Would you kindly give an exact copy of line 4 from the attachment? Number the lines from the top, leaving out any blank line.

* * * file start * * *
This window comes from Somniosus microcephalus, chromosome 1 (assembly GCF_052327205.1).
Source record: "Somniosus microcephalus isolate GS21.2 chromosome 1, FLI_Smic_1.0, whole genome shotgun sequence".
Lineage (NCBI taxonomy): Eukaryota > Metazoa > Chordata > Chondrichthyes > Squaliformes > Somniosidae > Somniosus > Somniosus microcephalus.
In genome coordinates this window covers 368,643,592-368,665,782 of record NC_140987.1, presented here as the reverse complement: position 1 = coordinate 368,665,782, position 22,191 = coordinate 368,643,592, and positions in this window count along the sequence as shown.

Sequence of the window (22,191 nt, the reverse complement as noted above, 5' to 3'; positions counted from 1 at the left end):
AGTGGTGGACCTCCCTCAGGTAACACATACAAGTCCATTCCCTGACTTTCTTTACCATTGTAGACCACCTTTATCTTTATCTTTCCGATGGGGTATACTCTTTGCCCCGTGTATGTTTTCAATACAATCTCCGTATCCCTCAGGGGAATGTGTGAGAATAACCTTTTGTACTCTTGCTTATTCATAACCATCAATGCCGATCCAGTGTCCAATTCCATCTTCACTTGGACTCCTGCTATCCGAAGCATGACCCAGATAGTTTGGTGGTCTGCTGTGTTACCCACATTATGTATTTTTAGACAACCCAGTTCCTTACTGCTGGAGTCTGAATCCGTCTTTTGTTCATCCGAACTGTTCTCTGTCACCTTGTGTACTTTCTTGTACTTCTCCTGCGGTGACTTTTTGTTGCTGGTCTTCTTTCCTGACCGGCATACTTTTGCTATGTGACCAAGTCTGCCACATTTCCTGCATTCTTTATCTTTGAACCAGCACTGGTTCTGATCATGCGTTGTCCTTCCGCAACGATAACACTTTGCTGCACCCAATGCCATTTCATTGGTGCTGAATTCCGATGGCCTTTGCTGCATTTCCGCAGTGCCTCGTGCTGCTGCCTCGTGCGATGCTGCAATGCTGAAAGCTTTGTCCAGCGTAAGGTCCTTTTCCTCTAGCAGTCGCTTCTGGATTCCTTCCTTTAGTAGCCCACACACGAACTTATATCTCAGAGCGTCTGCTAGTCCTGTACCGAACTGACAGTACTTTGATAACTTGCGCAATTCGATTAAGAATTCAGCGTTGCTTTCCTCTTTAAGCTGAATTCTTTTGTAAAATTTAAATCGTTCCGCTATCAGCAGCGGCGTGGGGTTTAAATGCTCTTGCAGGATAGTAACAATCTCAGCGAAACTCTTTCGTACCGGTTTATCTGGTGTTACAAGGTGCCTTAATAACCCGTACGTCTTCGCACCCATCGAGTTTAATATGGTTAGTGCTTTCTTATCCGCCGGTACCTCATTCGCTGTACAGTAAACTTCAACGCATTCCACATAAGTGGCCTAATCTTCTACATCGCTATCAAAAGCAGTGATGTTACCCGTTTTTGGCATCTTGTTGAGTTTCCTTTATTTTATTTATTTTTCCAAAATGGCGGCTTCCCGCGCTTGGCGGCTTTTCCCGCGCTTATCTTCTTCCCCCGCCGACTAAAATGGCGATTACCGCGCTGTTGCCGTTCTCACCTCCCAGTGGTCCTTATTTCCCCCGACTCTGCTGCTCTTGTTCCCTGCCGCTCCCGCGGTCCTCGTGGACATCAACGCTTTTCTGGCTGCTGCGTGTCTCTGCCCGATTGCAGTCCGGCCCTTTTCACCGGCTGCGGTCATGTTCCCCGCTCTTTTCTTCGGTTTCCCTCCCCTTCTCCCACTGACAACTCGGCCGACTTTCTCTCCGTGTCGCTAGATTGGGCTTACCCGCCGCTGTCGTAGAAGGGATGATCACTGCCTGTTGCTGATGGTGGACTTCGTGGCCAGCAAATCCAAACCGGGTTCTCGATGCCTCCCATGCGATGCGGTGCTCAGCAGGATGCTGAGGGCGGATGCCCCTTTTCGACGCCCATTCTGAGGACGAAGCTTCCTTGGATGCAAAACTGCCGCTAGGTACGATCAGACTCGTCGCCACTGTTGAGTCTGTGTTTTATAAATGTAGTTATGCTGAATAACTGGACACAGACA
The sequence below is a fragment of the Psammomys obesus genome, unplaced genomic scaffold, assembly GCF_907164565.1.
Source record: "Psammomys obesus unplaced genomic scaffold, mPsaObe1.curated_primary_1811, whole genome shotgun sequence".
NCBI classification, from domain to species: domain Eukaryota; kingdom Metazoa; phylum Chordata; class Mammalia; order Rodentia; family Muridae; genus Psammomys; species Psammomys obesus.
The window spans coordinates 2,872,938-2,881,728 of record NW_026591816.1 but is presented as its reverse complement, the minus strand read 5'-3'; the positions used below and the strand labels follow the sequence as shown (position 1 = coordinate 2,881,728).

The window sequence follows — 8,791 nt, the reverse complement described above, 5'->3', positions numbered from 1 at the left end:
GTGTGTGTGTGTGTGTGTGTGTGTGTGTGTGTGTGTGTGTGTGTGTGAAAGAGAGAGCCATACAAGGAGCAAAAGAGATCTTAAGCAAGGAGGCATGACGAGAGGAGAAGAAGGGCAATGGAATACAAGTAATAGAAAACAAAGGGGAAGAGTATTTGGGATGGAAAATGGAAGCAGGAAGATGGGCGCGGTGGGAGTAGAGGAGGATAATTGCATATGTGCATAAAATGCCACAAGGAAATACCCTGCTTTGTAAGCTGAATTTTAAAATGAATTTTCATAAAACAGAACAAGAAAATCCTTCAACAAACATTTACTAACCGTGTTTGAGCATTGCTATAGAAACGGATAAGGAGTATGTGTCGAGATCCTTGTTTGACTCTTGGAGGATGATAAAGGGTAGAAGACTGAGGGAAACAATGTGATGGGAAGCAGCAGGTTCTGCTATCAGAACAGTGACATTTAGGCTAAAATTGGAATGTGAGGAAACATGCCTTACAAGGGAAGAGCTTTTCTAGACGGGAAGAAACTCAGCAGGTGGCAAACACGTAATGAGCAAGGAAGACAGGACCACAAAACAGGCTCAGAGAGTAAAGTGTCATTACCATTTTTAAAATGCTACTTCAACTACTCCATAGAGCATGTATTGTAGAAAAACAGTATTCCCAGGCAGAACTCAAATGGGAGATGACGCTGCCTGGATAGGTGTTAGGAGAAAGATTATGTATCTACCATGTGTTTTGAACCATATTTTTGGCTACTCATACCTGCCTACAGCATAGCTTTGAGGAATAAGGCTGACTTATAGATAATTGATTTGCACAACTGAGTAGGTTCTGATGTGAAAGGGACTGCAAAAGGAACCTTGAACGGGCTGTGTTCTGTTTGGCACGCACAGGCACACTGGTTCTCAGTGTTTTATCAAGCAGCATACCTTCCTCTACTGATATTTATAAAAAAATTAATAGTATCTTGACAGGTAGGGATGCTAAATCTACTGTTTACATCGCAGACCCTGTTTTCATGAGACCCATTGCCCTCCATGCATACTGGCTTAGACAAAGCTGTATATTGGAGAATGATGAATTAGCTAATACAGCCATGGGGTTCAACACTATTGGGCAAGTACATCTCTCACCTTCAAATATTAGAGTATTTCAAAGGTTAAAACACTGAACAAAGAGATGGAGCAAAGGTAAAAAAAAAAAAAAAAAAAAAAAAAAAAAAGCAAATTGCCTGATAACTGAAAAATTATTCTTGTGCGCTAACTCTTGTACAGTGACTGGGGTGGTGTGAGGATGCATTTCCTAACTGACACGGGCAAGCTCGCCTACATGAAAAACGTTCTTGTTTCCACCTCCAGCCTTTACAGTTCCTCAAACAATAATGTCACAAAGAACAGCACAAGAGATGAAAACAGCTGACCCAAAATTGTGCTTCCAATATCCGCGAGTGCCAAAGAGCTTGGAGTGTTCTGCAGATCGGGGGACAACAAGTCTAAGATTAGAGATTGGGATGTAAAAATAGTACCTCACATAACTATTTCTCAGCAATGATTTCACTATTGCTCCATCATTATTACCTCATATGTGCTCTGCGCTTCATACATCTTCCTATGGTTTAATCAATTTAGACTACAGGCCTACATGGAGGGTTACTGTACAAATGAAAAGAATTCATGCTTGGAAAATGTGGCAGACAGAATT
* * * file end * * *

In genome coordinates this window covers 368,643,592-368,665,782 of record NC_140987.1, presented here as the reverse complement: position 1 = coordinate 368,665,782, position 22,191 = coordinate 368,643,592, and positions in this window count along the sequence as shown.